Slow Down? Elk Grove City Council to Consider Lowering Speed Limits

September 7, 2015 | At Wednesday night's meeting of the Elk Grove City Council, a sensitive issue for many motorists will be consid...

September 7, 2015 |

At Wednesday night's meeting of the Elk Grove City Council, a sensitive issue for many motorists will be considered - should speed limits on the city's main thoroughfares be reduced.
Click to enlarge. 

Council members will consider lowering speeds on several roads in the range of five to 15 miles per hour. Speeds would be reduced by five-mile per hour on 28 street segments, 10 on four segments and by 15 on one segment. Under the proposed changes, Waterman Road between Rancho Drive and Dino Drive would see speed reduced 15 mph.

By state law, counties and cities are required to set speed limits within their jurisdictions and that they be based on engineering and traffic studies. The numerous proposed speed reductions are based on recent studies conducted by the city.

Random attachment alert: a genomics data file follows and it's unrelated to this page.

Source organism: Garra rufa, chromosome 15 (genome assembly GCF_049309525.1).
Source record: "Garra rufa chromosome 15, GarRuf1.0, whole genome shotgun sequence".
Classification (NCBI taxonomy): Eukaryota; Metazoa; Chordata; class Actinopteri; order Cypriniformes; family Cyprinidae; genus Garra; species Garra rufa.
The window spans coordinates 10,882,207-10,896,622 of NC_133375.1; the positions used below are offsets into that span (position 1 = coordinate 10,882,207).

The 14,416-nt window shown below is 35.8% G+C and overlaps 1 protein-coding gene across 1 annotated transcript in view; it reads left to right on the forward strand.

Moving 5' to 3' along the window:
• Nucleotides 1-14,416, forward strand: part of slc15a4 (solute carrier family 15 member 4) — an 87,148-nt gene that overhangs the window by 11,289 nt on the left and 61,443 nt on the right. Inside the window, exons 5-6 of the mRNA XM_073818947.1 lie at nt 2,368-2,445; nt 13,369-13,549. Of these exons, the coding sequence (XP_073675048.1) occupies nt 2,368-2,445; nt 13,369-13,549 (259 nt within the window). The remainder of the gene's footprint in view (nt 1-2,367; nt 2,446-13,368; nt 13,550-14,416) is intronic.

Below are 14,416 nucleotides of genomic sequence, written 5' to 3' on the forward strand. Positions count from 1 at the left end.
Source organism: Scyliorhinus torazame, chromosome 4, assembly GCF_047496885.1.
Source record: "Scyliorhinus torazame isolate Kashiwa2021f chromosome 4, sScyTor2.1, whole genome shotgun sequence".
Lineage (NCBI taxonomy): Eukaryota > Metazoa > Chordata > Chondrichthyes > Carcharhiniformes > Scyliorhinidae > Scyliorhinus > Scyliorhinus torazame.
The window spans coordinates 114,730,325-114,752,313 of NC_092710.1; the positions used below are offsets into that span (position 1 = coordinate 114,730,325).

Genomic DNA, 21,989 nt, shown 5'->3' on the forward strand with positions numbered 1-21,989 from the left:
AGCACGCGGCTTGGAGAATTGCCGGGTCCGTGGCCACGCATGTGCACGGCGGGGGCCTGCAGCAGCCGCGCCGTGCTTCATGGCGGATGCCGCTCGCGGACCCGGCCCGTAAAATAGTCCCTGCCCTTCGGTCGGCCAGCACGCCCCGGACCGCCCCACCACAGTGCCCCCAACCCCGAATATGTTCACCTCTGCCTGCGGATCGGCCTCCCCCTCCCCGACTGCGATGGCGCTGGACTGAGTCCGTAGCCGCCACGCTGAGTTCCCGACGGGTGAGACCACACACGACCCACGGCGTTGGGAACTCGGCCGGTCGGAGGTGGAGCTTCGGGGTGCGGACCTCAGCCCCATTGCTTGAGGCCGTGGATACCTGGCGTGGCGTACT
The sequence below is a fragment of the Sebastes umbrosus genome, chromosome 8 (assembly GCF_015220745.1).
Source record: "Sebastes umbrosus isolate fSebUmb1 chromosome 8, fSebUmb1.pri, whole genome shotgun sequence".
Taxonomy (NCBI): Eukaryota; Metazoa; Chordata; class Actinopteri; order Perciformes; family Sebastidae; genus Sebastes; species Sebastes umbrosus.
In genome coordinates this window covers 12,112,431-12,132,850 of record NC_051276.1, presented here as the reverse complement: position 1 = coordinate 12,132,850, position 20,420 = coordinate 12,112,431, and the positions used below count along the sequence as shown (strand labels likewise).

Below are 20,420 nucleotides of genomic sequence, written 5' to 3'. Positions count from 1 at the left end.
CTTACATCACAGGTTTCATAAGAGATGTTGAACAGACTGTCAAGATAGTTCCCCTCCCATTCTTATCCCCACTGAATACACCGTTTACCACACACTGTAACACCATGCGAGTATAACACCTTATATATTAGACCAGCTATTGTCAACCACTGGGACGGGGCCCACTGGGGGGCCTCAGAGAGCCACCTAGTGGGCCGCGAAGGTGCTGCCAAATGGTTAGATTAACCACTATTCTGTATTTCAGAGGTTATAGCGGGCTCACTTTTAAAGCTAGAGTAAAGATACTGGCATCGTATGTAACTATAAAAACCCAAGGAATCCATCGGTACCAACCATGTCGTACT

The staff report notes that the speed limit of 50 mph on Waterman Road between Rancho Drive and Dino Drive was established prior to incorporation. In justifying the 15 mph reduction, the report says "this segment has become more urbanized in the past few years, resulting in an increase in vehicular and pedestrian activities."

Other notable proposed reductions include Franklin Boulevard from Elk Grove Boulevard to Whitelock Parkway, Excelsior Road from Sheldon Road to Calvine Road, and Waterman Road between Bond Road and Rancho Drive. Speed limits on all three segments would be reduced by 10 to 45 mph.

Should the city council approve all the proposed changes, it is expected to cost $10,000 and would be paid from the city's existing street maintenance funds. The new speed limits would become effective 30 days after adoption. 

Wednesday night's meeting will be held at Elk Grove City Hall and starts at 6 p.m.